Jade, the mysterious and magical substance once exclusive to the Green Bone warriors of Kekon, is now coveted throughout the world. Everyone wants access to the supernatural abilities it provides, from traditional forces such as governments, mercenaries, and criminal kingpins, to modern players, including doctors, athletes, and movie studios. As the struggle over the control of jade grows ever larger and more deadly, the Kaul family, and the ancient ways of the Kekonese Green Bones, will never be the same.
Battered by war and tragedy, the Kauls are plagued by resentments and old wounds as their adversaries are on the ascent and their country is riven by dangerous factions and foreign interference. The clan must discern allies from enemies, set aside bloody rivalries, and make terrible sacrifices… but even the unbreakable bonds of blood and loyalty may not be enough to ensure the survival of the Green Bone clans and the nation they are sworn to protect.
I received a copy of this book from the publisher, Orbit. All thoughts are my own.
This review will contain spoilers for book 1, Jade City, and book 2, Jade War.
I stand in sheer awe at Fonda Lee’s brilliant conclusion to The Green Bone Saga. The sheer scope of this book (almost 30 years), the depth of character growth in Hilo, Shae, Anden, and others, the breadth of international political and cultural events addressed. Lee somehow manages to assemble it all into an absolute masterpiece.
Jade Legacy is such a brilliant title for this final book, because truly this story is one about legacy: the legacy of the Kauls and the Ayts and their respective clans, the legacy of green bones, from small island fighters to major players in international politics, the legacy of Hilo and Shae, young rebellious teenagers who questioned the way clans ought to be run turned jaded clan leaders. Lee so brilliantly explores all of these areas, weaving together personal stories of pain and growth with the power plays of an international superpower.
Let’s start small. Specifically, let’s start with Shae and Hilo’s stories. Perhaps it’s because I only recently read Jade City and Jade War for the first time (late September, in fact), that it feels like just recently was I reading the exploits of the young Horn of No Peak, brash and charismatic, or the recently returned daughter determined to make a living for herself without the clans and without Jade. Both headstrong, brilliant jade warriors of their generation. And all of a sudden, Hilo and Shae have aged twenty, thirty years. They’ve become that next generation of leaders, the figureheads that others look to. But they’re also past their martial prime, the speed and reflexes that once came so naturally now require more energy, more effort. It amazes me that this aging, this slow progression of time, reads so naturally across this trilogy that so many of these changes only occurred to me as I started thinking about this review.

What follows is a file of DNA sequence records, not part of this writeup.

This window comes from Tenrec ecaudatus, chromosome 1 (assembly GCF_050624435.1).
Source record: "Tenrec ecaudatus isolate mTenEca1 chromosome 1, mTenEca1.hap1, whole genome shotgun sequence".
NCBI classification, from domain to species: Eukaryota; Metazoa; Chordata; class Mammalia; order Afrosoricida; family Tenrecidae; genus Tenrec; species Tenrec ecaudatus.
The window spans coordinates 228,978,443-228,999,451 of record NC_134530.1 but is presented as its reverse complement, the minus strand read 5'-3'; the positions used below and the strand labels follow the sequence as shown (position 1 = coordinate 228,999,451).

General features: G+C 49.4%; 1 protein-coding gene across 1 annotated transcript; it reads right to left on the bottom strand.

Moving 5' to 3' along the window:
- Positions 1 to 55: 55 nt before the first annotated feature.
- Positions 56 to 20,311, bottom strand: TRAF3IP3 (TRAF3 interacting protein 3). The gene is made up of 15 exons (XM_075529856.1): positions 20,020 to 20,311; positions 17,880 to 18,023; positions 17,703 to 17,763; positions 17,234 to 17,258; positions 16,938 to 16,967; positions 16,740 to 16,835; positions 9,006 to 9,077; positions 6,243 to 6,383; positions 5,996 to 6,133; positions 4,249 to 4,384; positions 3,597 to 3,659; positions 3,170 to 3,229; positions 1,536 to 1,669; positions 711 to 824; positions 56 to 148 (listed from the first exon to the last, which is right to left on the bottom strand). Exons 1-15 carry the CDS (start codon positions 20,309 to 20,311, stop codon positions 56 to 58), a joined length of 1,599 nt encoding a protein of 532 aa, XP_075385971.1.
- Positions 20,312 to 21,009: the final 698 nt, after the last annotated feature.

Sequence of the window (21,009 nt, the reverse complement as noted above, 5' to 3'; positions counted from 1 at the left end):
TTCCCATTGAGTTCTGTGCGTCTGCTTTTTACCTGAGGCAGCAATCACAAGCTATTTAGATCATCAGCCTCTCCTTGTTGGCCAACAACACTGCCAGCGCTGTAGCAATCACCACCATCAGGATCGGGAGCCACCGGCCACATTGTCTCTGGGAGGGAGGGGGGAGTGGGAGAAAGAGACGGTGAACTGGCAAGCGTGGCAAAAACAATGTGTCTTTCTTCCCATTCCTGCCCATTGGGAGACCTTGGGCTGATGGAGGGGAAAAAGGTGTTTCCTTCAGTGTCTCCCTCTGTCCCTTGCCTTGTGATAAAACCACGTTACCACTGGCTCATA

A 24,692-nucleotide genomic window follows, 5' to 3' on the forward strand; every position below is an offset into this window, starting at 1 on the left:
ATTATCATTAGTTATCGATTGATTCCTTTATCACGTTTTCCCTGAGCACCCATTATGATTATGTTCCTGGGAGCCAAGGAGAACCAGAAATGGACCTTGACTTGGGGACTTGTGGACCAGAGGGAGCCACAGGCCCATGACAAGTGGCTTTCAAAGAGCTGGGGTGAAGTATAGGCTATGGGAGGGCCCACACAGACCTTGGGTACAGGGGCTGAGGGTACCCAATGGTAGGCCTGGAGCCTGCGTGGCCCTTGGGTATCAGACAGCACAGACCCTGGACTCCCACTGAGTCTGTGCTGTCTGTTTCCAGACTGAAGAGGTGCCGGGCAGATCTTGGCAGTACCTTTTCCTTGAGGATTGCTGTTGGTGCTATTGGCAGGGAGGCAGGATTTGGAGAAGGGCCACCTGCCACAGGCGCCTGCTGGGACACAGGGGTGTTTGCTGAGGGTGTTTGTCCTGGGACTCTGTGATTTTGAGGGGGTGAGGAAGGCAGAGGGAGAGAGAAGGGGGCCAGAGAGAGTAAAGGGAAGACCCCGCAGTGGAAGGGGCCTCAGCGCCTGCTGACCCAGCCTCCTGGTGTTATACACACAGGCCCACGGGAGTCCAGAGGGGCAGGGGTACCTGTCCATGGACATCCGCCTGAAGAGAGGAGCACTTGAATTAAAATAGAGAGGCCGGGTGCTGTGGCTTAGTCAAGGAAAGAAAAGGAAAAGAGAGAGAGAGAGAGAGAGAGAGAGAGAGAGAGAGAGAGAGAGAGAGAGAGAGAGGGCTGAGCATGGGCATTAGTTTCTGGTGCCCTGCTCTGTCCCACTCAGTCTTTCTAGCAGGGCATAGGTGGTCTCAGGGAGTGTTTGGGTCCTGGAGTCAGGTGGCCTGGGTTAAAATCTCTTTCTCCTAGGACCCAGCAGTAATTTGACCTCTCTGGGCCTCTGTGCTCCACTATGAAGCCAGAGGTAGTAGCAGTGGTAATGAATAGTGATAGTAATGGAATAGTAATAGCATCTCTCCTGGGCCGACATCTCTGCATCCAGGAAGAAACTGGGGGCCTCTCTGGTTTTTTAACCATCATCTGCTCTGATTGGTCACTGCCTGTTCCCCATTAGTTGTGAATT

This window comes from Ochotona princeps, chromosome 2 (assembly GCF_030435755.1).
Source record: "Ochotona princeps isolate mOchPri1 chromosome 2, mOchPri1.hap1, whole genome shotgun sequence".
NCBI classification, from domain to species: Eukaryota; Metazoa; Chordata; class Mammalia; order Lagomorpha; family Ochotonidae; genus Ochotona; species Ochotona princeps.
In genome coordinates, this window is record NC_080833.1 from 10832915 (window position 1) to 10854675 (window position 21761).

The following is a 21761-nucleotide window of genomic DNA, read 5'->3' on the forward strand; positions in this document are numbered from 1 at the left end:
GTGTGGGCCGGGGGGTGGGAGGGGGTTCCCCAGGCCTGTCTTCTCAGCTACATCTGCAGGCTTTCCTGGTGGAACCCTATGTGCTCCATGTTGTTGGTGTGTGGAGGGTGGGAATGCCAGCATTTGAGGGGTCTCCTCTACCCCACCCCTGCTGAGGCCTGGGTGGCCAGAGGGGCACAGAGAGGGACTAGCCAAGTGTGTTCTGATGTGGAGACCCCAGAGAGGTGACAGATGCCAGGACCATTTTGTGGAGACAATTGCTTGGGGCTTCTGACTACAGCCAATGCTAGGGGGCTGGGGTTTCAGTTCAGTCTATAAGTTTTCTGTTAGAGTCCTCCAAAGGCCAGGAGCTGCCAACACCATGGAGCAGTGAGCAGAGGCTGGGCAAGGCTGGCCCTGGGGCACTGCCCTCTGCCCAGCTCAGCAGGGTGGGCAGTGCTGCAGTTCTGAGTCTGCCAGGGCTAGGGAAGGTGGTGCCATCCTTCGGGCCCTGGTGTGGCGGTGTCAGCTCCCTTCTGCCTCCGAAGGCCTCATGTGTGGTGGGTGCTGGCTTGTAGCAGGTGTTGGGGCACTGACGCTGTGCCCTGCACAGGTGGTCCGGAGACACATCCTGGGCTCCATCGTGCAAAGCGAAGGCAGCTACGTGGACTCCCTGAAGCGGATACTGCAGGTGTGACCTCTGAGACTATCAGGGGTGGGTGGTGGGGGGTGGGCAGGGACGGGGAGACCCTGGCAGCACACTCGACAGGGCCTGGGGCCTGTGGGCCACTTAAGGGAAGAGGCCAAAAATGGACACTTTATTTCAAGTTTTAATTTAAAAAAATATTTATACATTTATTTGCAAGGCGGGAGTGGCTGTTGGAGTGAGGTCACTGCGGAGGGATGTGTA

Taking one step back to look at the clan and the legacy of the Kaul’s, the progression of Hilo, Lan, and Shae living in their grandfather’s shadow as one of the most stories rebels of Kekon, to the rebellion of Kekon barely even mentioned in passing felt so subtle, yet so stark. With Legacy, Lee brings in the new generation of Kauls with Niko, Jaya, and Ru, and manages to so perfectly capture the generational shifts. There’s so much that stays the same, with characters becoming disillusioned by symbolism of Jade and the power of the clans, or characters charging headfirst into battle, eager to make their name among the clan’s green bones. Yet with the generational shift, as Kekon goes from shuttered island nation to international power, the reasoning and justifications differ so greatly.
Pulling back once again, I can easily state that my favorite aspect of this book is the care, consideration, and depth Lee gives to the political machinations. No Peak and Mountain have yet to find peace, but with this coming age of technology and the ever-increasing international presence Kekon has, military wars have fallen out of favor to economic and cultural disputes. Jade War shows the clans establishing footholds into the politics of other countries. Jade Legacy truly expands those proxy wars, juggling so many different players, so many different countries, rogue agents, and factions, yet I never felt overwhelmed or lost. I also loved that Lee show’s the power of a cultural victory. A major subplot within Legacy not only securing financial status, but No Peak using its resources to establish its preferred image of jade-wielding green bones within other countries. The medical jade campaigns, the cinematic pushes, both to make the lives of green bones easier abroad, but also to oil the wheel for future economic campaigns.
Legacy, of course, is written at the signature breakneck pace of this series. Chapters will skip months at a time to show advances, then focus in on how one small event, one short conversation, will have lasting effects on the rest of the story. And naturally, Lee remains unafraid to continually break the reader’s heart. There were so many times I found myself shouting at my Kindle, unwilling to believe that someone had died or ‘holy shit Fonda actually went there’. The sheer emotional rollercoaster that is this book had me entranced.
Obviously, I rate this book a 5/5. There’s really no other rating for it. The scale of the plot, the growth of the characters, the sheer brilliance of the entire book really. There’s no way a single review can do this book justice, so I beg you, please read this series.
r/Fantasy 2021-22 Bingo Squares:
- Published in 2021
- Cat Squasher
Publication Date: 30 November 2021
Format: eBook, ARC
Word Count: ~251,000
Buy It Here: Amazon | Google Books | Barnes and Nobles | Goodreads